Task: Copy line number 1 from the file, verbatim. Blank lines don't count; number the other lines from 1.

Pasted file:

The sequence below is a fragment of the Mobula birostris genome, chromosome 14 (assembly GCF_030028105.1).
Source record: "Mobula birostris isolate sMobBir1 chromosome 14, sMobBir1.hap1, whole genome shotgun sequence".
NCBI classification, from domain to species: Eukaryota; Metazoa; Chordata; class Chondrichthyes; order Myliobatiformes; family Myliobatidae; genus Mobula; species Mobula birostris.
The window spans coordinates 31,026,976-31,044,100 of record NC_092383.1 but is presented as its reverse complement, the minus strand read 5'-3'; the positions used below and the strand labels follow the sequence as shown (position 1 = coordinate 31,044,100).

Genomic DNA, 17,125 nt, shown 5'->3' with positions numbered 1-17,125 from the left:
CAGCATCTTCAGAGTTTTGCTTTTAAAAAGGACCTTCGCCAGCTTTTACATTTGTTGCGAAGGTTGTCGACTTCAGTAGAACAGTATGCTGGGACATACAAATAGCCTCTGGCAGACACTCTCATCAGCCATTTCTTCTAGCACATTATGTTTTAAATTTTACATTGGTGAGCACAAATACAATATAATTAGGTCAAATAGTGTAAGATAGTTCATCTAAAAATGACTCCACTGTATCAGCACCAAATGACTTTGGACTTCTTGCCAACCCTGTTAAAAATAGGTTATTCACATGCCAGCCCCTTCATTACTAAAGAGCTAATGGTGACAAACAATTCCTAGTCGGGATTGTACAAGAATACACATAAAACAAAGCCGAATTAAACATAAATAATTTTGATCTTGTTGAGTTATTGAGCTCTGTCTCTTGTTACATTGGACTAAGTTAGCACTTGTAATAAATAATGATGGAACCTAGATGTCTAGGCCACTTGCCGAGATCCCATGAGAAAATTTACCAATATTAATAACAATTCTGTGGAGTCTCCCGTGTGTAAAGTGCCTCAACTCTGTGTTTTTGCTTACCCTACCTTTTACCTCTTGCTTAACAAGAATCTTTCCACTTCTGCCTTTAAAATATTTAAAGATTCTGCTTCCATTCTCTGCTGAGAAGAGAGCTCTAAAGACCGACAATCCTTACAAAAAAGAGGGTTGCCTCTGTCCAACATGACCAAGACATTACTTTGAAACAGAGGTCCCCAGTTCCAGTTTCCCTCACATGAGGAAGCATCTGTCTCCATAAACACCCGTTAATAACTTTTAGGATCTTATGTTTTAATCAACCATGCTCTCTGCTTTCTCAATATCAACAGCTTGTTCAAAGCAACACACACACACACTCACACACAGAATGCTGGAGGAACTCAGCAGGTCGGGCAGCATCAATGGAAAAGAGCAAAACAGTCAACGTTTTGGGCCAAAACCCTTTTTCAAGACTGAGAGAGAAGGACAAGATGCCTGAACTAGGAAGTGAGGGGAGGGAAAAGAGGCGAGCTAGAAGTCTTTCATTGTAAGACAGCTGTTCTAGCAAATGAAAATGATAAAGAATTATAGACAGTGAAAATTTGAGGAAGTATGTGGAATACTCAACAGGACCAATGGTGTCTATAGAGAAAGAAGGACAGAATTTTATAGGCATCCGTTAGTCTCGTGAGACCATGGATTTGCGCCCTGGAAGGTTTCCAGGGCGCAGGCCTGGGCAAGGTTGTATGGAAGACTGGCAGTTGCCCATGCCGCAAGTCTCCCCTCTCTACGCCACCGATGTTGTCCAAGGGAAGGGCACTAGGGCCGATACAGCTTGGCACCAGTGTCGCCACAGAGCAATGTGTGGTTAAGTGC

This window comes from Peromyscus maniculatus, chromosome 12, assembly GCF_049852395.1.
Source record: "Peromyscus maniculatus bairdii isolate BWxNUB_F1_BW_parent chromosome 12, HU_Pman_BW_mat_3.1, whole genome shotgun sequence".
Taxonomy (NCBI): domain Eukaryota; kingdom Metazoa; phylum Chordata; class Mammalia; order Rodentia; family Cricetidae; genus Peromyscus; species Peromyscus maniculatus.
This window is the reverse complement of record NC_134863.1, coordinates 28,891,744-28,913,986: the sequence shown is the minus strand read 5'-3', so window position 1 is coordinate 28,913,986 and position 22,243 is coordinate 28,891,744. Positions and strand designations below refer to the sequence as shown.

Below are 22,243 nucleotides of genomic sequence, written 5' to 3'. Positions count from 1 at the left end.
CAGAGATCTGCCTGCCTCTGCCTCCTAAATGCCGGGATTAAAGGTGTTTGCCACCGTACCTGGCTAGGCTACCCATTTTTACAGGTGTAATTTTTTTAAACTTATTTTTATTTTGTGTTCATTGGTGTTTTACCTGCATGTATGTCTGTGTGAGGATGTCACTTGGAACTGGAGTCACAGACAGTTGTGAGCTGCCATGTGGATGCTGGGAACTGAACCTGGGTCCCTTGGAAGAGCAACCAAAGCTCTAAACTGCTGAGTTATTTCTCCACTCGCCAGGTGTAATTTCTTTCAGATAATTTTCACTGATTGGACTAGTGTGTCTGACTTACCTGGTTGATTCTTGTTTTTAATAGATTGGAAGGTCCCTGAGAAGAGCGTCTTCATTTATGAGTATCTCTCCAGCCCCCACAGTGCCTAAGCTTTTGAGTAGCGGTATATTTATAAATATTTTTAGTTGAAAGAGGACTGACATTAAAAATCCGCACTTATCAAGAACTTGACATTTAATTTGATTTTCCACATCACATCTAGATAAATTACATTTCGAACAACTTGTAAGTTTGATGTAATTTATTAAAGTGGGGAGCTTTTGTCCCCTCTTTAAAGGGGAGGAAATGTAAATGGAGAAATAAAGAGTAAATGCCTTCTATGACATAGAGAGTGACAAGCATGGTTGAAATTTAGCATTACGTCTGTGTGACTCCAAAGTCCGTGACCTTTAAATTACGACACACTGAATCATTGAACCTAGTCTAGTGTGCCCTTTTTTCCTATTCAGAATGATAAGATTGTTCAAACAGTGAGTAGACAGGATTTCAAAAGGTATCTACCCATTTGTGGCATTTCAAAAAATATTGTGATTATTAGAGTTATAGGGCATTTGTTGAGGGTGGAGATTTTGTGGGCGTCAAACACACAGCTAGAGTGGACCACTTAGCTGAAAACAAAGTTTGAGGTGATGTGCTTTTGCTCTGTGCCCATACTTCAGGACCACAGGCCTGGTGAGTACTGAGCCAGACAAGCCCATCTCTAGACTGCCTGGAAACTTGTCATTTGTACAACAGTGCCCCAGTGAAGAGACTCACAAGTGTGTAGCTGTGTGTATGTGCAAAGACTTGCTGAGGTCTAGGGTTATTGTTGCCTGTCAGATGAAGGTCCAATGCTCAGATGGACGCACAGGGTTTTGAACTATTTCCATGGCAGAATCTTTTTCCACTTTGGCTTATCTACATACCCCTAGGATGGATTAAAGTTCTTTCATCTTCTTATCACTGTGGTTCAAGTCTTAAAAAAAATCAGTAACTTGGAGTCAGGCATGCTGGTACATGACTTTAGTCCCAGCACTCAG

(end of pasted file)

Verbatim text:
The sequence below is a fragment of the Mobula birostris genome, chromosome 14 (assembly GCF_030028105.1).